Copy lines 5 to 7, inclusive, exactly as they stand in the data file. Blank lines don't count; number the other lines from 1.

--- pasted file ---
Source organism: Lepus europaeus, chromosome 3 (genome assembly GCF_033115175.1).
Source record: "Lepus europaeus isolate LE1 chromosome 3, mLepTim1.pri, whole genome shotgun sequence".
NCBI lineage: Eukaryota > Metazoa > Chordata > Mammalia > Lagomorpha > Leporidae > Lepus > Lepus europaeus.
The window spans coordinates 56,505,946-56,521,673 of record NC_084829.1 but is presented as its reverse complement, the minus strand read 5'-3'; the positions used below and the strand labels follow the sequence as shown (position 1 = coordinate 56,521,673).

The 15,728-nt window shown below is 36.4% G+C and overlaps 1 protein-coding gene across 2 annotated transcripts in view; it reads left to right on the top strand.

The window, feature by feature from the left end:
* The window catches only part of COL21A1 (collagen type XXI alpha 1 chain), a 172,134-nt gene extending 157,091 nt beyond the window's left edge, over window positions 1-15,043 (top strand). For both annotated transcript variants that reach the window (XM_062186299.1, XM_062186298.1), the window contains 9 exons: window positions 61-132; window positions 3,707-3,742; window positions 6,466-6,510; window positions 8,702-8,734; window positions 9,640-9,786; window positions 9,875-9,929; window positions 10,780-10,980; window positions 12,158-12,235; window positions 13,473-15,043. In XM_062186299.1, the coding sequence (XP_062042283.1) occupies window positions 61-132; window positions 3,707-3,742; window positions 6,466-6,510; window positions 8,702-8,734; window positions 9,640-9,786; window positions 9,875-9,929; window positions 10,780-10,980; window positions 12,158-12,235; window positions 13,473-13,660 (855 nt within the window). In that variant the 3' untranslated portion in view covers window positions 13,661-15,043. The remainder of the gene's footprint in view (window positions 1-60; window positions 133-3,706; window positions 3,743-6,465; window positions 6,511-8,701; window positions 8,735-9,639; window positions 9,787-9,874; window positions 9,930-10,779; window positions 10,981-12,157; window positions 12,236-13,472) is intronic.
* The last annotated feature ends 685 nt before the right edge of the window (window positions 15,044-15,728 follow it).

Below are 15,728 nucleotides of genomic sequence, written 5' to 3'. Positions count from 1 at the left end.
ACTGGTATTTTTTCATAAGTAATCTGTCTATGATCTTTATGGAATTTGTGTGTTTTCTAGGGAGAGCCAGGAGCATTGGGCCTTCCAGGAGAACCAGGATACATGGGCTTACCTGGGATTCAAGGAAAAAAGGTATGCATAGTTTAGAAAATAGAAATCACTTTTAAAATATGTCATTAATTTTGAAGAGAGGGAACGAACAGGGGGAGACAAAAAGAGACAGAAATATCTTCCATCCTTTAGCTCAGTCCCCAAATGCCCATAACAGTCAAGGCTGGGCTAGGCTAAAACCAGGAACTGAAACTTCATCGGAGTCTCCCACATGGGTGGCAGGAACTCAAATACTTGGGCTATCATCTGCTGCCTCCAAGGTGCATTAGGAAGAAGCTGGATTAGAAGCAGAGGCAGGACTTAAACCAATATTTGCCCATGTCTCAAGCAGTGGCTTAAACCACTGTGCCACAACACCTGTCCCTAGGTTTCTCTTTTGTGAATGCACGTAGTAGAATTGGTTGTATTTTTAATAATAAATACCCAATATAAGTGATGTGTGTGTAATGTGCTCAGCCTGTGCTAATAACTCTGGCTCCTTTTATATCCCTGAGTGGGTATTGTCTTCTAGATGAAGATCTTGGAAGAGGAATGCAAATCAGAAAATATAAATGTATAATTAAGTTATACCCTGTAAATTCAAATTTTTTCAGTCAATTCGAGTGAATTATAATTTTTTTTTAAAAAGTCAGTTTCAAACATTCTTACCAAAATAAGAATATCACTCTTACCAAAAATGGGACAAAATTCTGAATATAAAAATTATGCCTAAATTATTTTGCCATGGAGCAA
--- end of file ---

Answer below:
The 15,728-nt window shown below is 36.4% G+C and overlaps 1 protein-coding gene across 2 annotated transcripts in view; it reads left to right on the top strand.

The window, feature by feature from the left end:
* The window catches only part of COL21A1 (collagen type XXI alpha 1 chain), a 172,134-nt gene extending 157,091 nt beyond the window's left edge, over window positions 1-15,043 (top strand). For both annotated transcript variants that reach the window (XM_062186299.1, XM_062186298.1), the window contains 9 exons: window positions 61-132; window positions 3,707-3,742; window positions 6,466-6,510; window positions 8,702-8,734; window positions 9,640-9,786; window positions 9,875-9,929; window positions 10,780-10,980; window positions 12,158-12,235; window positions 13,473-15,043. In XM_062186299.1, the coding sequence (XP_062042283.1) occupies window positions 61-132; window positions 3,707-3,742; window positions 6,466-6,510; window positions 8,702-8,734; window positions 9,640-9,786; window positions 9,875-9,929; window positions 10,780-10,980; window positions 12,158-12,235; window positions 13,473-13,660 (855 nt within the window). In that variant the 3' untranslated portion in view covers window positions 13,661-15,043. The remainder of the gene's footprint in view (window positions 1-60; window positions 133-3,706; window positions 3,743-6,465; window positions 6,511-8,701; window positions 8,735-9,639; window positions 9,787-9,874; window positions 9,930-10,779; window positions 10,981-12,157; window positions 12,236-13,472) is intronic.